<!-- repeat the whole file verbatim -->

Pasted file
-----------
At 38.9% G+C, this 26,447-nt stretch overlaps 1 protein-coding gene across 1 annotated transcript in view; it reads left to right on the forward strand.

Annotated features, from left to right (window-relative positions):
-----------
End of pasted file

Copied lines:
At 38.9% G+C, this 26,447-nt stretch overlaps 1 protein-coding gene across 1 annotated transcript in view; it reads left to right on the forward strand.

Annotated features, from left to right (window-relative positions):